sion, had no work. They were paid for working at the nursery, also given schooling. Most of the boys came from Texas and Massachusetts. The camp was abandoned when WW II was declared.” The nursery, she wrote, was established to reforest 15,000 acres of timberland left by a disastrous Mt. Herman forest fire in the 1880s. That reforestation was completed by 1926. The nursery shipped two million trees a year in its heyday, and 25 million seedlings would be growing at once. In 1938, the nursery required 60 men to operate. After the war broke out, the site was apparently converted for conscientious objectors, according to blogger Michael I. Smith, who produces the blog Forest Army. “My grandfather was working out of the Monument Camp when we entered the war. He wasn’t at the camp in Monument, but at a side camp on Pikes Peak (working to establish a water supply for Glen Cove). I don’t have any of his letters from after the Monument camp was converted for use as a camp for conscientious objectors - at least none of them mention C.O.s. He does mention in a letter from early 1942 that they have finally been allowed to have light bulbs again (a reference to the post December 7, blackout regulations, I would guess). The Monument camp was one of the last CCC camps to close in Colorado if not the last. Many of the last of his Forest Service letters talk of liquidating equipment and foremen scrambling for the few remaining jobs in the system. Family lore tells that he left the Forest Service shortly after the CCC was disbanded because he didn’t think the conscientious objectors worked as hard as the CCC boys did.”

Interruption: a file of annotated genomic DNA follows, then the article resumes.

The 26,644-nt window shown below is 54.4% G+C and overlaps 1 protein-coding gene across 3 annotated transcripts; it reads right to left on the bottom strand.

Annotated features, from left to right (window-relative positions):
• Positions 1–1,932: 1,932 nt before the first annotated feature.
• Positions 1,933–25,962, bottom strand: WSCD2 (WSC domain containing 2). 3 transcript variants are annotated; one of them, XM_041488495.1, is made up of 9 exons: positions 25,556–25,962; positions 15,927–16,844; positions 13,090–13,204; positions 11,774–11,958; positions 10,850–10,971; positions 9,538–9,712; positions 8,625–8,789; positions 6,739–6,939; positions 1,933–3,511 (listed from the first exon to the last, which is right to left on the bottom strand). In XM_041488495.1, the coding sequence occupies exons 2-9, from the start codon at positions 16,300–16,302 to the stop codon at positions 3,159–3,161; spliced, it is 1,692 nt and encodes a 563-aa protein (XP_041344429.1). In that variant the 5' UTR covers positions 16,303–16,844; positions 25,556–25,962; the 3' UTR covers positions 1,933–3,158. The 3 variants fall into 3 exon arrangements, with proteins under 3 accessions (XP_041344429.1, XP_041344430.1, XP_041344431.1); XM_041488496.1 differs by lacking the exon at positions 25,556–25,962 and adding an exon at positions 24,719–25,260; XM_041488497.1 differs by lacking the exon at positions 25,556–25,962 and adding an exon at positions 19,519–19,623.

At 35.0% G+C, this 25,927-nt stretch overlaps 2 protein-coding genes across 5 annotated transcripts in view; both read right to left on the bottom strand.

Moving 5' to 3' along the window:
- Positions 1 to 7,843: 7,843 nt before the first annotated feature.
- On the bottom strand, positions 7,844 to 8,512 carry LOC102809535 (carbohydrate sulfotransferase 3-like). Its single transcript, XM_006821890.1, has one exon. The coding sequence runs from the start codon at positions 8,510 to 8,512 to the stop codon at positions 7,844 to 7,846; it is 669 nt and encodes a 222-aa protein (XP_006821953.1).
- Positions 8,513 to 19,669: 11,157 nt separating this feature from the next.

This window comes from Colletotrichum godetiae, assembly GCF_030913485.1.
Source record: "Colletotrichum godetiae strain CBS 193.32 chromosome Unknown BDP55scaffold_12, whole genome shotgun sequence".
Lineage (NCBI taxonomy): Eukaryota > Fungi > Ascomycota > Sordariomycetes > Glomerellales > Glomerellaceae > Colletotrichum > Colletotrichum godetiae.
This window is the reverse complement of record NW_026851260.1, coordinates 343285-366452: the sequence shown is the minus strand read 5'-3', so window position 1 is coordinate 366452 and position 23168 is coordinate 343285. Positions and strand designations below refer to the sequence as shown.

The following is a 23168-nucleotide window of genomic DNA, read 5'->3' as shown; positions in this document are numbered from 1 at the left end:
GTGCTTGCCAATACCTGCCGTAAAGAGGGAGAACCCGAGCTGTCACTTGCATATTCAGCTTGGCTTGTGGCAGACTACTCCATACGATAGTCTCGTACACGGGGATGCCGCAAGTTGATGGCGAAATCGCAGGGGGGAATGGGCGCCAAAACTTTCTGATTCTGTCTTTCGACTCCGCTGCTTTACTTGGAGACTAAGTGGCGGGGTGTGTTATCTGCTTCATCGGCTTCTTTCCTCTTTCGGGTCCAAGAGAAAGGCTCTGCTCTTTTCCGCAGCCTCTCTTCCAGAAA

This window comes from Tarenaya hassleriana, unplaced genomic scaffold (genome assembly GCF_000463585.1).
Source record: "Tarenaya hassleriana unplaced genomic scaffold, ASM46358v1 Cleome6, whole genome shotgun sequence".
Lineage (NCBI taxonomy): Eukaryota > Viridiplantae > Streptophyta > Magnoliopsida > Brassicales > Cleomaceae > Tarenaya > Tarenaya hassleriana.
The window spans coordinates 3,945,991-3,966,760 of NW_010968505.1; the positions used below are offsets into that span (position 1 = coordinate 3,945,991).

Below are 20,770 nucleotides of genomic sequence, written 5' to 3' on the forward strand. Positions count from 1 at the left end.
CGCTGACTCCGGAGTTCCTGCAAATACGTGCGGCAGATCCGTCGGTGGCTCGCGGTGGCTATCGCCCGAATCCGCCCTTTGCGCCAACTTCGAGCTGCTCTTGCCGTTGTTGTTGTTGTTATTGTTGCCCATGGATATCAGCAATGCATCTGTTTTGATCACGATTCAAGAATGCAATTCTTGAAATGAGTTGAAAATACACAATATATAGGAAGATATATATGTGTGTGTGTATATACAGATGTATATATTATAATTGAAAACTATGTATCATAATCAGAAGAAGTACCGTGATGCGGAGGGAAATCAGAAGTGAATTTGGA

Excellence is not confined to the classrooms at D-38 “A strategic approach to using the education dollar means aligning the use of resources to a solid, powerful, and comprehensive educationalimprovement strategy – a specific and delineated Plan of Action designed to boost student learning and proved as effective in doing so.” (Odden, 2012) Budgeting generally isn’t the glamorous part of education, but it’s extremely important, crucial work and we take pride in how we do it. So when we get honored for doing that work exceptionally well, we want to share that news. All budgeting is a complex endeavor, but particularly in education. We oversee the allocation of general funds, federal funds, state grant funds, bond funds, and mill levy override, or MLO, funds. We take extremely seriously our role as stewards of public money and have a high level of accountability for budgeting and managing these funds. Lewis-Palmer School District 38 imple-
GUEST COLUMNIST Karen Brofft